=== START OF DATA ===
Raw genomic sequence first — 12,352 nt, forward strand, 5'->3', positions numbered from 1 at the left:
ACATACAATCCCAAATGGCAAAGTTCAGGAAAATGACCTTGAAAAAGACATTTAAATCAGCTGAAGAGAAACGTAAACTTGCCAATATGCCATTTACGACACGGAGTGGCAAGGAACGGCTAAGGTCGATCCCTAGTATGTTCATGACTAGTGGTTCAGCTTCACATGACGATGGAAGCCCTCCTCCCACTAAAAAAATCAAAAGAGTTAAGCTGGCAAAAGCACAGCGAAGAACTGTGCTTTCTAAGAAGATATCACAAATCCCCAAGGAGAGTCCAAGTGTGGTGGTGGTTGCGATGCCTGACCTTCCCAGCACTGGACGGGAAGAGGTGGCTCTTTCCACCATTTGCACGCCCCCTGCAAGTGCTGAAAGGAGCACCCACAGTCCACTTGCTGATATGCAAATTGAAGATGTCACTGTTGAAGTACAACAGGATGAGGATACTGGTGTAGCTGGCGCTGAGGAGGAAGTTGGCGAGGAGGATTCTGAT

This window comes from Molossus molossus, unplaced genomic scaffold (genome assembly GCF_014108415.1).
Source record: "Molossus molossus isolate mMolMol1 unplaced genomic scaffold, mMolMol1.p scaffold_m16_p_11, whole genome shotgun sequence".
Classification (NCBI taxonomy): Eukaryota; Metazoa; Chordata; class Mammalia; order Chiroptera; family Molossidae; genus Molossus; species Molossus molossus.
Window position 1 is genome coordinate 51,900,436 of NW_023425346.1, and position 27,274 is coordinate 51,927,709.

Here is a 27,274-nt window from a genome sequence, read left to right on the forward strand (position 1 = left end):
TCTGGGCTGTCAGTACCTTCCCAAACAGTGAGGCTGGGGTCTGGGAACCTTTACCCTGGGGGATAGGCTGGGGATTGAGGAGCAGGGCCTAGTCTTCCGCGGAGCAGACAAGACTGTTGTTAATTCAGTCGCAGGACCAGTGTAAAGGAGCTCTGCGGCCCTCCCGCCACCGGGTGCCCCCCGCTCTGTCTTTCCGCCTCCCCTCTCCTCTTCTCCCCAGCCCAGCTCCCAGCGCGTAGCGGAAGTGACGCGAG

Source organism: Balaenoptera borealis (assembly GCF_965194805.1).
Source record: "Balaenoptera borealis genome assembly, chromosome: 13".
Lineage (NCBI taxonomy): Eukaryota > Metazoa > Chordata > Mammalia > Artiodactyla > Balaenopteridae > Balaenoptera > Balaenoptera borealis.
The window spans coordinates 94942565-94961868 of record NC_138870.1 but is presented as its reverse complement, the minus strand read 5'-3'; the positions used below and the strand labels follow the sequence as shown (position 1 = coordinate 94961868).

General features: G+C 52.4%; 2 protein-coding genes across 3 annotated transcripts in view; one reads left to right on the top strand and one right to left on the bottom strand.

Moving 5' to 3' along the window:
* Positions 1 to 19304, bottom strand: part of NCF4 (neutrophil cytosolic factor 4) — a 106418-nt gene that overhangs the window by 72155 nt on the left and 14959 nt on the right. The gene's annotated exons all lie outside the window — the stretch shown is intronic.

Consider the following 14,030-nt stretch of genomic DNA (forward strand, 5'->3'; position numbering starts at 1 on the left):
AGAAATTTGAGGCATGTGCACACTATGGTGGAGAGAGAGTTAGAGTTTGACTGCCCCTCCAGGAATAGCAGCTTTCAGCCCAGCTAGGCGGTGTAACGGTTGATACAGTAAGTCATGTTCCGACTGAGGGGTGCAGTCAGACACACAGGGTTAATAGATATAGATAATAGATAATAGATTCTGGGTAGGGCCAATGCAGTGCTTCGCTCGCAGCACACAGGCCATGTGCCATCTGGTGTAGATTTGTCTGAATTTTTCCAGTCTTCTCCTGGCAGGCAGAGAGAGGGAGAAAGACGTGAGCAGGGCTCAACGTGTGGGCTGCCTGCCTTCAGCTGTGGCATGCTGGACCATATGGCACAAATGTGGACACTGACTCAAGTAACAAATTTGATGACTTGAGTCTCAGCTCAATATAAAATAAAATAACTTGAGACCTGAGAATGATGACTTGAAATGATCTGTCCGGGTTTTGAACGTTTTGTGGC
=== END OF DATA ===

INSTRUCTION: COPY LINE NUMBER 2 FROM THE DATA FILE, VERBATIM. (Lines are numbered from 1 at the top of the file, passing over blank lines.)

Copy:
ACATACAATCCCAAATGGCAAAGTTCAGGAAAATGACCTTGAAAAAGACATTTAAATCAGCTGAAGAGAAACGTAAACTTGCCAATATGCCATTTACGACACGGAGTGGCAAGGAACGGCTAAGGTCGATCCCTAGTATGTTCATGACTAGTGGTTCAGCTTCACATGACGATGGAAGCCCTCCTCCCACTAAAAAAATCAAAAGAGTTAAGCTGGCAAAAGCACAGCGAAGAACTGTGCTTTCTAAGAAGATATCACAAATCCCCAAGGAGAGTCCAAGTGTGGTGGTGGTTGCGATGCCTGACCTTCCCAGCACTGGACGGGAAGAGGTGGCTCTTTCCACCATTTGCACGCCCCCTGCAAGTGCTGAAAGGAGCACCCACAGTCCACTTGCTGATATGCAAATTGAAGATGTCACTGTTGAAGTACAACAGGATGAGGATACTGGTGTAGCTGGCGCTGAGGAGGAAGTTGGCGAGGAGGATTCTGAT